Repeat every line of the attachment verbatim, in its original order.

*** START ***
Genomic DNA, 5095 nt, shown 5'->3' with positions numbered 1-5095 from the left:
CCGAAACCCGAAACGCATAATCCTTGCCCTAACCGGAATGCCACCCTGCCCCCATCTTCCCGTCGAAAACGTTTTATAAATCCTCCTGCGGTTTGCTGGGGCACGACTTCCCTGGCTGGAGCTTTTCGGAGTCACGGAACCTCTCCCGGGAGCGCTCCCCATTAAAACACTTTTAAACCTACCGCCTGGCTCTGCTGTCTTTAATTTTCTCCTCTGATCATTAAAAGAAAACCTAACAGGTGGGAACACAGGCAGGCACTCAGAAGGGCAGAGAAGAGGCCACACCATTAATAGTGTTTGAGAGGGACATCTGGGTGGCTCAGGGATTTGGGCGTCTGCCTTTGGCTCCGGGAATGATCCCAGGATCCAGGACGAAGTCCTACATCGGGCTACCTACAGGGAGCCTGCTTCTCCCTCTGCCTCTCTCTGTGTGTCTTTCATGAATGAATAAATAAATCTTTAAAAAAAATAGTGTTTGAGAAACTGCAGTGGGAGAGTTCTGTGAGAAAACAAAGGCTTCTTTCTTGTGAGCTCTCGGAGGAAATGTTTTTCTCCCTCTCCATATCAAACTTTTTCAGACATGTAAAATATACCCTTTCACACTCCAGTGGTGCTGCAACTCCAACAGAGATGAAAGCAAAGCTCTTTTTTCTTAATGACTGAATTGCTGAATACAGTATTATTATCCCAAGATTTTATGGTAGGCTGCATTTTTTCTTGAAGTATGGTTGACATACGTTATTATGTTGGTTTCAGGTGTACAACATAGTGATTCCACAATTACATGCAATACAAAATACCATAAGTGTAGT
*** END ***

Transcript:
Genomic DNA, 5095 nt, shown 5'->3' with positions numbered 1-5095 from the left:
CCGAAACCCGAAACGCATAATCCTTGCCCTAACCGGAATGCCACCCTGCCCCCATCTTCCCGTCGAAAACGTTTTATAAATCCTCCTGCGGTTTGCTGGGGCACGACTTCCCTGGCTGGAGCTTTTCGGAGTCACGGAACCTCTCCCGGGAGCGCTCCCCATTAAAACACTTTTAAACCTACCGCCTGGCTCTGCTGTCTTTAATTTTCTCCTCTGATCATTAAAAGAAAACCTAACAGGTGGGAACACAGGCAGGCACTCAGAAGGGCAGAGAAGAGGCCACACCATTAATAGTGTTTGAGAGGGACATCTGGGTGGCTCAGGGATTTGGGCGTCTGCCTTTGGCTCCGGGAATGATCCCAGGATCCAGGACGAAGTCCTACATCGGGCTACCTACAGGGAGCCTGCTTCTCCCTCTGCCTCTCTCTGTGTGTCTTTCATGAATGAATAAATAAATCTTTAAAAAAAATAGTGTTTGAGAAACTGCAGTGGGAGAGTTCTGTGAGAAAACAAAGGCTTCTTTCTTGTGAGCTCTCGGAGGAAATGTTTTTCTCCCTCTCCATATCAAACTTTTTCAGACATGTAAAATATACCCTTTCACACTCCAGTGGTGCTGCAACTCCAACAGAGATGAAAGCAAAGCTCTTTTTTCTTAATGACTGAATTGCTGAATACAGTATTATTATCCCAAGATTTTATGGTAGGCTGCATTTTTTCTTGAAGTATGGTTGACATACGTTATTATGTTGGTTTCAGGTGTACAACATAGTGATTCCACAATTACATGCAATACAAAATACCATAAGTGTAGT